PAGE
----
RLJ Entertainment (also known as Image Entertainment) distributes the independent film on Blu-ray in a satisfactory presentation. The 87-minute main feature is shown at its intended 2.35:1 aspect ratio. The video is encoded in high-bitrate AVC on a BD-50. Made on digital RED cameras, it has a slightly softer aesthetic and cooler palette than most RED productions.

Pleasing clarity reveals adequate depth and dimensionality. A steady contrast and saturated color reproduction make this a decent-looking indie film on Blu-ray. The unfiltered video doesn’t shine with extraordinary detail and resolution. Solid but ordinary resolution make The Mind’s Eye a decent watch on Blu-ray.

The mostly pristine picture quality does suffer in some scenes with aggressive lighting tactics. Mono-chromatically lit in specific colors, stylish sequences in the final act offer poorer shadow delineation and some bouts of undithered chroma noise. The AVC video encode transparently replicates the movie’s digital intermediate without introducing artifacts of its own.

The Mind’s Eye has occasional flashes of stylized cinematography but largely hews to a steady, workman-like vibe that gets the job done. Casual fans will be hard-pressed to guess this was a low-budget production from its typically fine picture quality.


Where The Mind’s Eye truly shines from an A/V standpoint is a strong 5.1 DTS-HD MA soundtrack. The audio’s space, presence and clarity help shape and mold its action – including a haunting, synth-powered score by Steve Moore and a terrifically memorable droning sound whenever Zack or Rachel use their psychokinetic powers.

The mix is constantly active in clear, directed cues. A curious tag preceding the movie claims this movie should be played loud and this track’s massive dynamics confirm that sentiment. Strong bass and excellent vocal clarity help the pinpoint dialogue in an explosive surround mix. It’s hard separating the audio design from the mix’s own quality, both are intertwined in a seamless fusion.

Optional English SDH and Spanish subtitles display in a white font, on the bottom edge of the scope framing.


Image provides an extensive behind-the-scenes documentary and two separate commentaries. This is a fairly complete set of special features for a new genre flick these days. About the only thing missing would be fancy packaging and a slipcover.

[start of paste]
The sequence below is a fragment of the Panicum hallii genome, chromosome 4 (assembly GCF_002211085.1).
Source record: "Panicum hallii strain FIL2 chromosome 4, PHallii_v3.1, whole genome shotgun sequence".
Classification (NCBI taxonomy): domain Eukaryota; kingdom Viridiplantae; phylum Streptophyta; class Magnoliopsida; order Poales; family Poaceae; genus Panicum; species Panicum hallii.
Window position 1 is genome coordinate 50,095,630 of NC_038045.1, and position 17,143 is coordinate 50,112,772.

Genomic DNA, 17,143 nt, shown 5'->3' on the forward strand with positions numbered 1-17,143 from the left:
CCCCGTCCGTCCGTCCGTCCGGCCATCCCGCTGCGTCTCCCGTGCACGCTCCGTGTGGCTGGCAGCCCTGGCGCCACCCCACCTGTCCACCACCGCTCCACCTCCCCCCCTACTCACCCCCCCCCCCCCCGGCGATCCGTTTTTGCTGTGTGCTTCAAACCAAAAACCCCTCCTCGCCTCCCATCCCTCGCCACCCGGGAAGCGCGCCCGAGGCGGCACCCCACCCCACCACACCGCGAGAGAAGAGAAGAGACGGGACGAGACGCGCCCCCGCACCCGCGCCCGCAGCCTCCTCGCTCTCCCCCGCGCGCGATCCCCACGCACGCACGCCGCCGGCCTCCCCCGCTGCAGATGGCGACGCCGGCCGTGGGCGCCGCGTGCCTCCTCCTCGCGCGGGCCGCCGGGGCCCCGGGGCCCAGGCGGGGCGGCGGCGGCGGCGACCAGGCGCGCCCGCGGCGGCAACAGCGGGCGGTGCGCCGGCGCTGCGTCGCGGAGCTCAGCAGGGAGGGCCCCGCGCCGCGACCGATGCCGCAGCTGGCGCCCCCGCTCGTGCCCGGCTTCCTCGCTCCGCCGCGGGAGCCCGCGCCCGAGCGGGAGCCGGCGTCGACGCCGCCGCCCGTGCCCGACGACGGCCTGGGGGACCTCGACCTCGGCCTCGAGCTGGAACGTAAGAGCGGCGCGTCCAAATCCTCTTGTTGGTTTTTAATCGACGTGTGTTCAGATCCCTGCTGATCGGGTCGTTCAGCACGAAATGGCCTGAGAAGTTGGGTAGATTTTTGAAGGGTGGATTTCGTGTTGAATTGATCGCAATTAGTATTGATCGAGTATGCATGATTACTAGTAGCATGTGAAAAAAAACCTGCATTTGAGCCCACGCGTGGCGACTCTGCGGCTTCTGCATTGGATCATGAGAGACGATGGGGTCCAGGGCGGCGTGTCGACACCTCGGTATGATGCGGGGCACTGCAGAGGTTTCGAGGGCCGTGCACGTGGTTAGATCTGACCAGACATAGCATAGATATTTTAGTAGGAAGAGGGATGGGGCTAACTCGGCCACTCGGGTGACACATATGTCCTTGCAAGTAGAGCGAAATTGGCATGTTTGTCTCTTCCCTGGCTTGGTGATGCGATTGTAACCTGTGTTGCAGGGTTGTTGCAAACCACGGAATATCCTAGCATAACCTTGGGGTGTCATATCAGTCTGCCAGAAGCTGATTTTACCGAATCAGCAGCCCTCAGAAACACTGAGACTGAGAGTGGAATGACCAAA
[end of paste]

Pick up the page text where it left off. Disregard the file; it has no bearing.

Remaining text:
A Look Into the Eye of Madness (28:02 in HD) – An extensive, lengthy featurette interviewing most of the cast and crew, including director Joe Begos and primary cast members. Clips include on-set footage and a glimpse behind the scenes as filming was taking place. There is a nice balance covering the plot’s themes with a more technical discussion of the production.

Poster Gallery (00:30 in HD) – A series of different posters for the film.

The Mind’s Eye Trailer (01:52 in HD)

Image Entertainment Trailers (03:56 in HD) – Three trailers precede the main menu: Monster Land, The Hoarder, Kill or Be Killed. All look decent from the trailers.

Director commentary – Director/writer/cinematographer Joe Begos breaks his film down in this informative talk. The filmmaker has a good grasp of what he wants to convey as he covers several different aspects of making it.

Producers’ Commentary – Joe Begos, Josh Ethier, Graham Skipper and Zak Zeman join this loose, free-flowing discussion as they recall anecdotes working on the movie. Group commentaries tend to have more energy and this is no exception, as no one person has to keep speaking for long periods without a break.

Full disclosure: This Blu-ray was provided to us for review. This has not influenced DoBlu’s editorial process. For information on how we handle review material, please visit our about us page to learn more.